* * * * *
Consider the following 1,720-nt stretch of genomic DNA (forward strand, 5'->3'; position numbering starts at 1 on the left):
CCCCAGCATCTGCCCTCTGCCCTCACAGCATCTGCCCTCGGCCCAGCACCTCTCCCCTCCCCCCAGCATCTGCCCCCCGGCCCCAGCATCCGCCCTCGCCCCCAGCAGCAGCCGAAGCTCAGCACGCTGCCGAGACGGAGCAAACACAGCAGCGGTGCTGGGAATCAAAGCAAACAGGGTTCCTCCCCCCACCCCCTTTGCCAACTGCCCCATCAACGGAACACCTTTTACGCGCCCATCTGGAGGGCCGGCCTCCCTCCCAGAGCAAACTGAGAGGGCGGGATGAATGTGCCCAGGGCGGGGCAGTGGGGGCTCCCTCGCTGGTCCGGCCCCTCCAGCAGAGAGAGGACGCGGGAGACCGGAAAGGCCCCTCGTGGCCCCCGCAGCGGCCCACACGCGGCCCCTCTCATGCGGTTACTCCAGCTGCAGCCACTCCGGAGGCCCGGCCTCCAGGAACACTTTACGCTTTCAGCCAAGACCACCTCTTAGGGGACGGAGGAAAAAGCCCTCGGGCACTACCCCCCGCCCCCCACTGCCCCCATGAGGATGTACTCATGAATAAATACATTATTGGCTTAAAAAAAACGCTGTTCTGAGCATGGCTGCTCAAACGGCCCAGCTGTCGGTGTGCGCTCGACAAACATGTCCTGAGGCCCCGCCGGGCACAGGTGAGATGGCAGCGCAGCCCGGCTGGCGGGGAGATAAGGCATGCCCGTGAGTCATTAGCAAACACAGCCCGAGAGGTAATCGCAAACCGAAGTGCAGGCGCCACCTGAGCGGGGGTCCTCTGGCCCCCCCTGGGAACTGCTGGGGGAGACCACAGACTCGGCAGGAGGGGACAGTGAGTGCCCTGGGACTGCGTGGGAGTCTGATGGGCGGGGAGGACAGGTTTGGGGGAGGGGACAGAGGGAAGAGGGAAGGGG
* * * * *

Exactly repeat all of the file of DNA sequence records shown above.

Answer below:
Consider the following 1,720-nt stretch of genomic DNA (forward strand, 5'->3'; position numbering starts at 1 on the left):
CCCCAGCATCTGCCCTCTGCCCTCACAGCATCTGCCCTCGGCCCAGCACCTCTCCCCTCCCCCCAGCATCTGCCCCCCGGCCCCAGCATCCGCCCTCGCCCCCAGCAGCAGCCGAAGCTCAGCACGCTGCCGAGACGGAGCAAACACAGCAGCGGTGCTGGGAATCAAAGCAAACAGGGTTCCTCCCCCCACCCCCTTTGCCAACTGCCCCATCAACGGAACACCTTTTACGCGCCCATCTGGAGGGCCGGCCTCCCTCCCAGAGCAAACTGAGAGGGCGGGATGAATGTGCCCAGGGCGGGGCAGTGGGGGCTCCCTCGCTGGTCCGGCCCCTCCAGCAGAGAGAGGACGCGGGAGACCGGAAAGGCCCCTCGTGGCCCCCGCAGCGGCCCACACGCGGCCCCTCTCATGCGGTTACTCCAGCTGCAGCCACTCCGGAGGCCCGGCCTCCAGGAACACTTTACGCTTTCAGCCAAGACCACCTCTTAGGGGACGGAGGAAAAAGCCCTCGGGCACTACCCCCCGCCCCCCACTGCCCCCATGAGGATGTACTCATGAATAAATACATTATTGGCTTAAAAAAAACGCTGTTCTGAGCATGGCTGCTCAAACGGCCCAGCTGTCGGTGTGCGCTCGACAAACATGTCCTGAGGCCCCGCCGGGCACAGGTGAGATGGCAGCGCAGCCCGGCTGGCGGGGAGATAAGGCATGCCCGTGAGTCATTAGCAAACACAGCCCGAGAGGTAATCGCAAACCGAAGTGCAGGCGCCACCTGAGCGGGGGTCCTCTGGCCCCCCCTGGGAACTGCTGGGGGAGACCACAGACTCGGCAGGAGGGGACAGTGAGTGCCCTGGGACTGCGTGGGAGTCTGATGGGCGGGGAGGACAGGTTTGGGGGAGGGGACAGAGGGAAGAGGGAAGGGG